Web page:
Formative assessment can best be described as a learner-centred experience, which provides valuable data without the pressure of high-stakes testing (Box, 2019). Adoption of this practice increases the likelihood that teaching and learning is planned from a more informed perspective (Bakula, 2010). This is achieved through the frequent testing of pupil understanding (Crumrine and Demers, 2007).
Given the importance of frequent formative assessment in the planning and progression of teaching and learning (Wiliam, 2011), this area of practice attracts attention for practitioners keen to develop their ability to communicate with and engage learners. Within the author’s practitioner study group, agreement was reached that our formative assessment experiences do not always demonstrate two-way communication which gives sufficient room for pupil voice. The idea of one-to-one instruction and communication with pupils has previously been regarded as the “gold standard” within education (Bloom, 1984; Wiliam, 2011), however, the unaffordable nature of such an aspiration seems self-evident.
To improve this, the formative assessment strategy of using exit passes to gauge pupil understanding and confidence in their learning experience within a lesson was chosen. The idea of focussing on exit passes to bridge this aspiration with the demands of the classroom was seen as an appropriate study, as this assessment approach gives potential for all pupils to provide feedback, due a lack of pressure to contribute in front of peers. It further allows for frequent one-to-one communication, albeit in a delayed sense.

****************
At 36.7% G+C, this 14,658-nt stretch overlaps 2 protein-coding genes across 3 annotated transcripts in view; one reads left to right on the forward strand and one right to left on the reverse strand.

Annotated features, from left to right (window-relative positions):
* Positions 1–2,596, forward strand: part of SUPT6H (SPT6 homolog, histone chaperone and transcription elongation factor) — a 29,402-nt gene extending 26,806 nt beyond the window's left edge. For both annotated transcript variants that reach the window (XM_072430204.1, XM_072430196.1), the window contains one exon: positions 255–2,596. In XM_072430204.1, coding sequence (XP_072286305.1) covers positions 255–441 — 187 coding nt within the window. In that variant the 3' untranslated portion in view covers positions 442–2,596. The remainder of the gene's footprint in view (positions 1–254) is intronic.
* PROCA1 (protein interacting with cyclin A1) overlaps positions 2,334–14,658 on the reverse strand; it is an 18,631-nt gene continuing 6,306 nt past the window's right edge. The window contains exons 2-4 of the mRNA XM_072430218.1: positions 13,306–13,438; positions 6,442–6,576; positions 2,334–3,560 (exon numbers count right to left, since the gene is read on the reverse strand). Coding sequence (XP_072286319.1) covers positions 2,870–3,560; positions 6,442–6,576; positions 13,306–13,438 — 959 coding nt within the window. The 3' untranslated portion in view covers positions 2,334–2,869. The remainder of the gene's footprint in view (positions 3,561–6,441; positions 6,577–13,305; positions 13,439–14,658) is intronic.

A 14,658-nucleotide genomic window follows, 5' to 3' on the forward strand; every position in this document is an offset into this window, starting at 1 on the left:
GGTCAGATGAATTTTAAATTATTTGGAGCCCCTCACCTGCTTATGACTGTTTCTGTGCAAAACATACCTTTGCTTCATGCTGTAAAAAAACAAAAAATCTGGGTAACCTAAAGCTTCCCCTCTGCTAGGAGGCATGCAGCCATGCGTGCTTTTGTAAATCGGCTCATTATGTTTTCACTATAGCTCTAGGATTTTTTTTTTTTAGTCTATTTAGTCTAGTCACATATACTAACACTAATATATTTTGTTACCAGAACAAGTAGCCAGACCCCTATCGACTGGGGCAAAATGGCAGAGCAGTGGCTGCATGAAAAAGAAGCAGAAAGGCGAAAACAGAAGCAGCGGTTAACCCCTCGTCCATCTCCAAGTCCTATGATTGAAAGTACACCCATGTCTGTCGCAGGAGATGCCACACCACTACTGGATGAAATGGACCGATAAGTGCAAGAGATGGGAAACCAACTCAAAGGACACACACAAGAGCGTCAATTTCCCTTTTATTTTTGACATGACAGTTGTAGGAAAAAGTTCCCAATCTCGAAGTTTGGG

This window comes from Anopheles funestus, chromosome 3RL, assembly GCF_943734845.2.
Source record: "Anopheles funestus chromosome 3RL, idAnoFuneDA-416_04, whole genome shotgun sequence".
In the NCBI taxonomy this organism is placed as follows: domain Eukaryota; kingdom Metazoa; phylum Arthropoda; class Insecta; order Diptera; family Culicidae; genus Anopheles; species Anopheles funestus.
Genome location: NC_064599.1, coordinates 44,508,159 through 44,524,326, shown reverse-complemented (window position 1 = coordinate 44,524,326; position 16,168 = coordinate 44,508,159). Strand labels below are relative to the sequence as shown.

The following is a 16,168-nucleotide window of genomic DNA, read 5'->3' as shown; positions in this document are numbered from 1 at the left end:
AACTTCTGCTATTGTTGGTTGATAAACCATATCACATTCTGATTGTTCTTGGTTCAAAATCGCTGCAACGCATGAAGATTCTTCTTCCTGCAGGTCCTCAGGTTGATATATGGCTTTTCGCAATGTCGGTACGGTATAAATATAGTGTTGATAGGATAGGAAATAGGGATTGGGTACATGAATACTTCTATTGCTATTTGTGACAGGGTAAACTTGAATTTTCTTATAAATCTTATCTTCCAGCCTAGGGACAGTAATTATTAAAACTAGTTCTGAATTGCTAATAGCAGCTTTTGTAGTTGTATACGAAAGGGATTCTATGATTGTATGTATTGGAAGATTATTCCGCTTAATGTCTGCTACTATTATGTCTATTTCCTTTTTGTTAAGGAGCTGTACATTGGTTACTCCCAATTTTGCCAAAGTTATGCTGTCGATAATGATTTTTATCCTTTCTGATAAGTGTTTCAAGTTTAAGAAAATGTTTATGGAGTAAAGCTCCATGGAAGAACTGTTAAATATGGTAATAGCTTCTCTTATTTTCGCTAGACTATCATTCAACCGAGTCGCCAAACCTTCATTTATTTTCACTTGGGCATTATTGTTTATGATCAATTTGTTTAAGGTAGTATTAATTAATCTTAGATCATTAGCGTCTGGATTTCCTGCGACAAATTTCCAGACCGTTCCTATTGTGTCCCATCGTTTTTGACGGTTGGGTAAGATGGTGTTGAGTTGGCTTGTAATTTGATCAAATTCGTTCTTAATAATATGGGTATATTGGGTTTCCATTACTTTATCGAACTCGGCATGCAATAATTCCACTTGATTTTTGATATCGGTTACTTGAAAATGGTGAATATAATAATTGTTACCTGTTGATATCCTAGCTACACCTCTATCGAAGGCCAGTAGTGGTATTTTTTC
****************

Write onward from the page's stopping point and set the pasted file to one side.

Given that frequent assessment is seen as a vital contributor to closing the attainment gap (Sharples et al., 2011), and that closing the gap is a national and local priority (Education Scotland, 2018), the study group participants are keen to increase competence in their classrooms by engaging with an assessment tool less-used by members of our group. This creates a healthy climate of conducting fruitful research with a tangible purpose for all contributors as well as their colleagues.
The aim of the enquiry has been to find out what happens when exit passes are introduced into the classroom; the answer to this question will be delivered from both the teacher’s as well as the learner’s perspective. It will look at the assessment knowledge gained from exit passes, the impact on teaching and learning, and pupil engagement with the process.